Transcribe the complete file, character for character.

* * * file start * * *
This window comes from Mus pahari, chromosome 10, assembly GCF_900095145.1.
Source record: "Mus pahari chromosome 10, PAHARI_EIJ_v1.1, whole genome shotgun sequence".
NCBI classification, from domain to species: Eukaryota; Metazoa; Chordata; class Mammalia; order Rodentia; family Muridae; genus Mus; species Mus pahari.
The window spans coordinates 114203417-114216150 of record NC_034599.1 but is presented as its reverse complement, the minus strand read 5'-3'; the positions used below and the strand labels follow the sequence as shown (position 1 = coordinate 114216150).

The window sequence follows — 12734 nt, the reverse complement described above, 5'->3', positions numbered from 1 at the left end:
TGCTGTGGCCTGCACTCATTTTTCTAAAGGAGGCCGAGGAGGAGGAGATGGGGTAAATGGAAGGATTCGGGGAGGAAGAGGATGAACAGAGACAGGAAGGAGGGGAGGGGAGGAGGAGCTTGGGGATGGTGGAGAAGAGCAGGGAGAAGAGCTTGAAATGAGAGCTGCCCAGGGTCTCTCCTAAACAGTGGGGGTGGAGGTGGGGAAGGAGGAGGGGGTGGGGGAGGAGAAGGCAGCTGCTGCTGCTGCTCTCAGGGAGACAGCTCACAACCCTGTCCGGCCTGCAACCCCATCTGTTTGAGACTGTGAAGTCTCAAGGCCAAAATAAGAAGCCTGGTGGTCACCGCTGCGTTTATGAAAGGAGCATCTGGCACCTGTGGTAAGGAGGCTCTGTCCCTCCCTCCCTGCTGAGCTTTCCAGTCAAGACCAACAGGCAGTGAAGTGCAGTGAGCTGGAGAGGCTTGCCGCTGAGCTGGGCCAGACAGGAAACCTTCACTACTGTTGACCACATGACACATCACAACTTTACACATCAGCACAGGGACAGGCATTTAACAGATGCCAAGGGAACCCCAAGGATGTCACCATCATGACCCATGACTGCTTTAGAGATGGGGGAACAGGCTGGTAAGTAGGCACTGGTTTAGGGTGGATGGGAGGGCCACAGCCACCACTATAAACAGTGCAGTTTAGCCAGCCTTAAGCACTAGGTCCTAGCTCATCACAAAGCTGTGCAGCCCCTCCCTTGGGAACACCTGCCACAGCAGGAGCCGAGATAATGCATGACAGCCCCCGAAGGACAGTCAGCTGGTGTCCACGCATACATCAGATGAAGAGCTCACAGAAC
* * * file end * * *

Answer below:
This window comes from Mus pahari, chromosome 10, assembly GCF_900095145.1.
Source record: "Mus pahari chromosome 10, PAHARI_EIJ_v1.1, whole genome shotgun sequence".
NCBI classification, from domain to species: Eukaryota; Metazoa; Chordata; class Mammalia; order Rodentia; family Muridae; genus Mus; species Mus pahari.
The window spans coordinates 114203417-114216150 of record NC_034599.1 but is presented as its reverse complement, the minus strand read 5'-3'; the positions used below and the strand labels follow the sequence as shown (position 1 = coordinate 114216150).

The window sequence follows — 12734 nt, the reverse complement described above, 5'->3', positions numbered from 1 at the left end:
TGCTGTGGCCTGCACTCATTTTTCTAAAGGAGGCCGAGGAGGAGGAGATGGGGTAAATGGAAGGATTCGGGGAGGAAGAGGATGAACAGAGACAGGAAGGAGGGGAGGGGAGGAGGAGCTTGGGGATGGTGGAGAAGAGCAGGGAGAAGAGCTTGAAATGAGAGCTGCCCAGGGTCTCTCCTAAACAGTGGGGGTGGAGGTGGGGAAGGAGGAGGGGGTGGGGGAGGAGAAGGCAGCTGCTGCTGCTGCTCTCAGGGAGACAGCTCACAACCCTGTCCGGCCTGCAACCCCATCTGTTTGAGACTGTGAAGTCTCAAGGCCAAAATAAGAAGCCTGGTGGTCACCGCTGCGTTTATGAAAGGAGCATCTGGCACCTGTGGTAAGGAGGCTCTGTCCCTCCCTCCCTGCTGAGCTTTCCAGTCAAGACCAACAGGCAGTGAAGTGCAGTGAGCTGGAGAGGCTTGCCGCTGAGCTGGGCCAGACAGGAAACCTTCACTACTGTTGACCACATGACACATCACAACTTTACACATCAGCACAGGGACAGGCATTTAACAGATGCCAAGGGAACCCCAAGGATGTCACCATCATGACCCATGACTGCTTTAGAGATGGGGGAACAGGCTGGTAAGTAGGCACTGGTTTAGGGTGGATGGGAGGGCCACAGCCACCACTATAAACAGTGCAGTTTAGCCAGCCTTAAGCACTAGGTCCTAGCTCATCACAAAGCTGTGCAGCCCCTCCCTTGGGAACACCTGCCACAGCAGGAGCCGAGATAATGCATGACAGCCCCCGAAGGACAGTCAGCTGGTGTCCACGCATACATCAGATGAAGAGCTCACAGAAC